Considering the persistency and transmissibility of the ever-present threat in Xinjiang terrorism, the PTE effect to be investigated in the present study can be categorized as a chronic, social/manmade risk, as shown in the bottom-left cell of Table 1.
Therefore, the present study aims to investigate whether the PTE effect, which was first observed in the context of acute and natural hazards, can be detected and replicated in the context of Xinjiang terrorism (chronic and man-made hazards). The survey findings are anticipated to provide clues for whether the loss of visitors to China-Eurasia Expo (specifically the loss of distant visitors) is in line with the phenomenon reported by this effect, that the further a person is to the center of a disaster area, the more concerned that person is with the safety and security of the area (Wei et al., Reference Wei, Tao, Liu and Li2017).
We therefore propose our working hypothesis: the spatial distance to a respondents’ city of residence from Ürümqi and their levels of concern for safety and security concerning China–Eurasia Expo is positively related. That is, the closer the respondents live to Ürümqi, the less concerned they are with the safety and security of the expo. To test this hypothesis, we surveyed over 2000 residents from 31 provinces and municipalities of China about their concern for safety and security regarding the China-Eurasia Expo. We also measured the spatial distance from their residences to Ürümqi, the site of the Expo. We hope that the resulting findings could lead to a better understanding of the relationship between the objective danger and the subjective fear caused by terrorist threats.
Materials and methods
Data collection and sample
The sampling was limited to those who may have business with the China–Eurasia Expo, such as exhibitors, vendors, professional visitors, guests, staff, and ordinary audience, among others.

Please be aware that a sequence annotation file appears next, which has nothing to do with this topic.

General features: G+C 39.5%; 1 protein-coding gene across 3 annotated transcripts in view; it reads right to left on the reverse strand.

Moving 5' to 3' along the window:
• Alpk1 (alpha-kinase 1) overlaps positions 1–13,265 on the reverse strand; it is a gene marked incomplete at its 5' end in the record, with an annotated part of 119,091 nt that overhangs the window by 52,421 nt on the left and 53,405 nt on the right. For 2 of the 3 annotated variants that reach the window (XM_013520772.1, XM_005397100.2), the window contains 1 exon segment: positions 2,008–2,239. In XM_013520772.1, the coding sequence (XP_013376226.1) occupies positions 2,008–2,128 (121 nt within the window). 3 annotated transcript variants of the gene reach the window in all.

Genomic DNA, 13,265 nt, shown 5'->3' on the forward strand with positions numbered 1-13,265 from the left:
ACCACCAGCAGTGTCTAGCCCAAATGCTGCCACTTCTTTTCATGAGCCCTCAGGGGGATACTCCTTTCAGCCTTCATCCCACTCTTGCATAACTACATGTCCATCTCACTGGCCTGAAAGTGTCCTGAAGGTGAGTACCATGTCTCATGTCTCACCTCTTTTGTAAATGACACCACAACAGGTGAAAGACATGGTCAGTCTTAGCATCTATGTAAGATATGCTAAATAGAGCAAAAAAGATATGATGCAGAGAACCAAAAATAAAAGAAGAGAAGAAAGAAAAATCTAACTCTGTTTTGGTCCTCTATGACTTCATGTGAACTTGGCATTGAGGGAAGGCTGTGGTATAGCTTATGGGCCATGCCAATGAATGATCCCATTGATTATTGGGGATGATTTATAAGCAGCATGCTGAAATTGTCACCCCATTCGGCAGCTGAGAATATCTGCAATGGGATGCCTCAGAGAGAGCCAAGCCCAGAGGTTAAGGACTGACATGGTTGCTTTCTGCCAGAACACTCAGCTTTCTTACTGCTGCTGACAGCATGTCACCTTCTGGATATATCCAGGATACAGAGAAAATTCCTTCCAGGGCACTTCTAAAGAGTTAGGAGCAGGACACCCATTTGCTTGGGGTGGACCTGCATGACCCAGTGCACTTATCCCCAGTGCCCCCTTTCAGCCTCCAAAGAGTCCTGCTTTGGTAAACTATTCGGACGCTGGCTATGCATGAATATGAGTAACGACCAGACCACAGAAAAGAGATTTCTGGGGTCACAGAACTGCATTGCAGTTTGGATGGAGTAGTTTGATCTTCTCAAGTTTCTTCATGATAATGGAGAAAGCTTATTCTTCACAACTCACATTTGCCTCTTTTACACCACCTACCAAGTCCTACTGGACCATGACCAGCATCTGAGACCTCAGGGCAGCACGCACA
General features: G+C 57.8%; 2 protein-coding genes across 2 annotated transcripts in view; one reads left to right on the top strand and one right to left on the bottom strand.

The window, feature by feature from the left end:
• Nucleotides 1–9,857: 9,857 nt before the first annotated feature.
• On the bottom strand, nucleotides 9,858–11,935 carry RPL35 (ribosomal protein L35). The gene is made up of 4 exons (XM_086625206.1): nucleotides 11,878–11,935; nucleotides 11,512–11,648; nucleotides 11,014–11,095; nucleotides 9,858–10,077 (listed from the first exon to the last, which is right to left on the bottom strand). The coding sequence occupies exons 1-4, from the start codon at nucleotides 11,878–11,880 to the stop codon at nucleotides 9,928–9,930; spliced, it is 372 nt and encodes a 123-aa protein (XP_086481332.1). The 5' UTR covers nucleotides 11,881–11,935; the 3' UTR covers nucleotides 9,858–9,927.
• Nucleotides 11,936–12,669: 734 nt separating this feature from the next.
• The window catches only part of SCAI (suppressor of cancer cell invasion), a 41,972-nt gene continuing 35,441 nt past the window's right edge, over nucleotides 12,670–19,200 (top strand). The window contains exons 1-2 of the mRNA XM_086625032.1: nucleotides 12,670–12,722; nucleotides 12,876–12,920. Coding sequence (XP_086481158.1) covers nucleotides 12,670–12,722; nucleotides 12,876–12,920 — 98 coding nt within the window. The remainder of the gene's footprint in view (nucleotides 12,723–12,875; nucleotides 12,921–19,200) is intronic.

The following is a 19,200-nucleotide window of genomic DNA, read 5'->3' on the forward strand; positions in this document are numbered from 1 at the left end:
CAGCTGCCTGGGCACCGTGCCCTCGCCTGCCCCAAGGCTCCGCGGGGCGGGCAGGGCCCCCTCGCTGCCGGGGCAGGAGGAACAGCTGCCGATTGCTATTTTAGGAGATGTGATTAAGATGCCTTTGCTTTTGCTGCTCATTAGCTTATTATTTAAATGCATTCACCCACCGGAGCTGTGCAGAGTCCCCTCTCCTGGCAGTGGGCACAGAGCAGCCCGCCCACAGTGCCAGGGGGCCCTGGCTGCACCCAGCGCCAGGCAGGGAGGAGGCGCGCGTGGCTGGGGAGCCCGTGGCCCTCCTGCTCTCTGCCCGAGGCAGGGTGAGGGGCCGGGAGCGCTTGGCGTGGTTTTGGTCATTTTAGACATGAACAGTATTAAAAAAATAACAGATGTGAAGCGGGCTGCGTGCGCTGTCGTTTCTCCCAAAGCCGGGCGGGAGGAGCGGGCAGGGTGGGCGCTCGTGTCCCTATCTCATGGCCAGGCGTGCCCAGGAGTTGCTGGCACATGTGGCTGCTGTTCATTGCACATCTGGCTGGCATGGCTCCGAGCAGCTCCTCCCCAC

The sampling inside Xinjiang was coordinated by the Xinjiang Bureau of International Expo Affairs. A total of 100 anonymous questionnaires was distributed to individuals or organizations and enterprises associated with the China-Eurasia Expo by staff from local commerce authorities in 14 prefectures and cities in Xinjiang and the Commerce Bureau of Xinjiang Production and Construction Corps. Finally, 88 valid questionnaires were collected, representing a response rate of 88%. These questionnaires were returned to the Secretariat of China–Eurasia Expo by express mail.
The sampling outside Xinjiang was coordinated by the Xinjiang Uyghur Autonomous Region Merchants. A total of 2050 anonymous questionnaires was distributed to individuals or organizations and enterprises (about 30 questionnaires each) associated with the China-Eurasia Expo by staff from Xinjiang-stationed offices, chambers of commerce or associations from 28 provinces or municipalities, and staff from the local commerce department of Tibet and Hainan. Finally, 1946 valid questionnaires were collected, representing a response rate of 94.9%. These questionnaires were sent back to the Secretariat of the China-Eurasia Expo by express mail.
The nationwide survey was conducted from April 20 to June 20, 2018. Our final sample included 2034 individuals, residents of 31 of 34 provinces or municipalities of China, except for Hong Kong, Macao and Taiwan. Oral informed consent was obtained from all study respondents. The respondents were presented with a small gift, a toy memorializing the China-Eurasia Expo in the shape of its mascot, for completing the survey. Detailed demographic information about the respondents is presented in Table 2.
Concerns for the safety and security of the China–Eurasia Expo
Following the basic principle “the greater the risk, the greater the premium” in the insurance industry, and from the commonly used index Willing to Pay (WTP) from the area of economic behavior, the item “the cost of personal accident insurance that they would be willing to pay before attending the Expo” was developed to assess respondents’ concerns about safety of the China-Eurasia Expo. Similarly, according to the principle “the greater the risk, the more security guards needed”, the other item “estimated number of security guards needed per 10,000 attendees at the Expo” was developed to assess respondents’ concerns about security of the Expo. The greater the number of guards or the cost of insurance, the higher a respondent’s concerns about safety and security of the expo. These two items were interspersed among other questions about the preference of “halal food and the traditional Chinese Eight Cuisines” in a lengthy questionnaire. The wording of these two items is shown as follows: